Every family is different and the reasons for homeschooling are vast and varied. Just as no two families are the same, there is not a one-size-fits-all homeschooling method and the way each family decides the homeschool environment is best for them is often an individual choice. When contemplating homeschooling, it is imperative that each family spend time researching their state and local laws, homeschool curriculum choices, and plan for extra-curricular activities. Understanding your state’s homeschool laws is the starting point for determining the best strategy for your needs. It should be noted that homeschooling is legal in every state within the United States and is legal in U.S. territories as well. One of the best places to keep track of homeschooling state laws is the Home School Legal Defense Association (HSLDA).
HSLDA features laws for every state and includes U.S. territories as well as federal and state legislation that could directly affect the status of homeschooling nationwide. You can access a map that shows which states require no notice, low regulation, moderate regulation and high regulation by clicking here: HSLDA Homeschool Laws
You will also find that many states offer multiple avenues for legal homeschooling. These may include homeschooling under the supervision of your local school board, joining other homeschoolers in a private school setting, or using an umbrella school.
States that have very little homeschool requirements and do not require parents to notify school districts of their intent or plans to homeschool include New Jersey, Connecticut, Texas, Oklahoma, Missouri, Illinois, Indiana, Michigan, Idaho, and Alaska. U.S. territories that require no notice include Puerto Rico and Guam.
States that are considered to have low regulation, such as parents are only required to notify the school district include California, Nevada, Utah, Arizona, New Mexico, West Virginia, Montana, Kansas, Nebraska, Wisconsin, Mississippi, Alabama, Kentucky, Delaware and the U.S. territory the Virgin Islands. States with moderate regulations, such as you must notify the district, provide test scores or evaluations regarding a child’s progress include Maryland, Washington D.C., Maine, New Hampshire, Ohio, West Virginia, Virginia, North Carolina, South Carolina, Tennessee, Florida, Louisiana, Arkansas, Iowa, Minnesota, South Dakota, Colorado, Hawaii, Washington, Oregon, and the U.S. territories American Samoa, Northern Mariana Islands. States that have the highest regulation and require parental notification, curriculum approval by state board officials, testing and evaluation, and home visits by state officials include Massachusetts, Rhode Island, Vermont, New York, Pennsylvania, and North Dakota.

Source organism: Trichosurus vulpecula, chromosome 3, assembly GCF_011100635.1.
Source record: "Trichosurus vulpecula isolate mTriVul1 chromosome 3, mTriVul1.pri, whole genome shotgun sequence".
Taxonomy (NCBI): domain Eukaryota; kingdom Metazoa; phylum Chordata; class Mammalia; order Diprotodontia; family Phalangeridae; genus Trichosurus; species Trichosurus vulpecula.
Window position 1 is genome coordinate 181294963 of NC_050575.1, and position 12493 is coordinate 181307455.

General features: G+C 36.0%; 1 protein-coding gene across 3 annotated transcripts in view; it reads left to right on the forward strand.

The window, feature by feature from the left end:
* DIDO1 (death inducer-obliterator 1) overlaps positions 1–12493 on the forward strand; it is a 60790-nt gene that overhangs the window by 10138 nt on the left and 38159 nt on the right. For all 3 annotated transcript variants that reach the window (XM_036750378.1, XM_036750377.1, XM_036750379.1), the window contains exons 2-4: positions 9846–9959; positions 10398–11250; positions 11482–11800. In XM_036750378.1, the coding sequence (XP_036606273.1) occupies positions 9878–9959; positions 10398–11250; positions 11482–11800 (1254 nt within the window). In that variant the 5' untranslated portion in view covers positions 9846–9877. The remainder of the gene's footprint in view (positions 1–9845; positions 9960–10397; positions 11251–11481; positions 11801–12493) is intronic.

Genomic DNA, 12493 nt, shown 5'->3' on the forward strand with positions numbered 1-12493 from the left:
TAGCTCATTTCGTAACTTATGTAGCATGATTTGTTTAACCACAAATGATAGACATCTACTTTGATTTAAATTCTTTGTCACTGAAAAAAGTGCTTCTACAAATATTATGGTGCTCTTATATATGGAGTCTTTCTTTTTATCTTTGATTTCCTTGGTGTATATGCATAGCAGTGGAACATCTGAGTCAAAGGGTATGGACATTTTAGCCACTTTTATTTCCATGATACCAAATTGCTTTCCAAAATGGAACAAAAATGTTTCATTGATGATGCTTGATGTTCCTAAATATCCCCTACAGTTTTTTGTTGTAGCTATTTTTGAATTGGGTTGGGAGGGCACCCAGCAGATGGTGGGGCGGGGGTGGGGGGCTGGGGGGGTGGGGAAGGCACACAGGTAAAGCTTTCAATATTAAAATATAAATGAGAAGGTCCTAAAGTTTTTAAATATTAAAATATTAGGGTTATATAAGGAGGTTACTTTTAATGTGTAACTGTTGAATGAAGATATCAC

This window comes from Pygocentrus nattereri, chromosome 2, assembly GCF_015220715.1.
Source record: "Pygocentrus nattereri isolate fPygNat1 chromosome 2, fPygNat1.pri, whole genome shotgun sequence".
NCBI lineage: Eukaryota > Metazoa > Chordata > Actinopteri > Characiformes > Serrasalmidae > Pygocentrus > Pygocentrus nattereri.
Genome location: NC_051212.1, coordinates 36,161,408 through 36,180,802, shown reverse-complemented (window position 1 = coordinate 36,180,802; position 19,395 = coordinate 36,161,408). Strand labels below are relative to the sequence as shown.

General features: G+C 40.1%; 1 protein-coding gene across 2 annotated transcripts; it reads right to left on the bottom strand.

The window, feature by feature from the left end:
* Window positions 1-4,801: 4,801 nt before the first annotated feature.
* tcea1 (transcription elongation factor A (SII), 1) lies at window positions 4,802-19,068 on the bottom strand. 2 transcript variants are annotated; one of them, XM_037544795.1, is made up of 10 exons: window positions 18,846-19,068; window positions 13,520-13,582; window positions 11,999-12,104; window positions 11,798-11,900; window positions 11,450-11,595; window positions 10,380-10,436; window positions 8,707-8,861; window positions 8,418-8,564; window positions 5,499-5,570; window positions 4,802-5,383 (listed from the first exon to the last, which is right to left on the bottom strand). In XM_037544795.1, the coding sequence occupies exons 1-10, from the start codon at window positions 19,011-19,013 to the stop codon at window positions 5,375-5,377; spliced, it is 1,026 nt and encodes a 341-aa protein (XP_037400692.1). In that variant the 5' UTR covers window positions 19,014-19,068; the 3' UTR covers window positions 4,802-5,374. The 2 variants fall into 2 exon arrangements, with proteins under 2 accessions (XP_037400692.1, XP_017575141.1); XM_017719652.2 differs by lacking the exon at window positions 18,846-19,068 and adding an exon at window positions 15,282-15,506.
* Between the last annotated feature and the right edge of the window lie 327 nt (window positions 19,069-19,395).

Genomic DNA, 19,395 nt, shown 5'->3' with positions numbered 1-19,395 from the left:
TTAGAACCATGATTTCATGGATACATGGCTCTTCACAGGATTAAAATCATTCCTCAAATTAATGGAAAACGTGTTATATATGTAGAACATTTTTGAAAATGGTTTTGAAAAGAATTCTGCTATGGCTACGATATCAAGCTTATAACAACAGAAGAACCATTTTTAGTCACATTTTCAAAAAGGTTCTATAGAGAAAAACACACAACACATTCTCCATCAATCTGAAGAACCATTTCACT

As homeschooling has gained in popularity and the benefits of homeschooling have been realized, many school districts nationwide now offer a learn-at-home program through your local public school. It’s important to realize that children who learn-at-home through a public school are not considered homeschool students but public school students and those who finish high school in this manner earn a high school diploma from their local school board. Programs such as K-12, however, do offer a separate homeschooling program based upon a subscription fee.
As there are often multiple ways to begin homeschooling in each state, it is advisable to take time and familiarize yourself with your state’s laws. You will find out your state’s laws regarding compulsory attendance, whether tests or evaluations are required, what subject areas must be taught (this varies from one state to the next), if there is a private school option available, and how many days or hours of instruction are required per year.
Due to the many avenues available for homeschooling, more families nationwide are choosing homeschooling as their preferred educational choice for their children.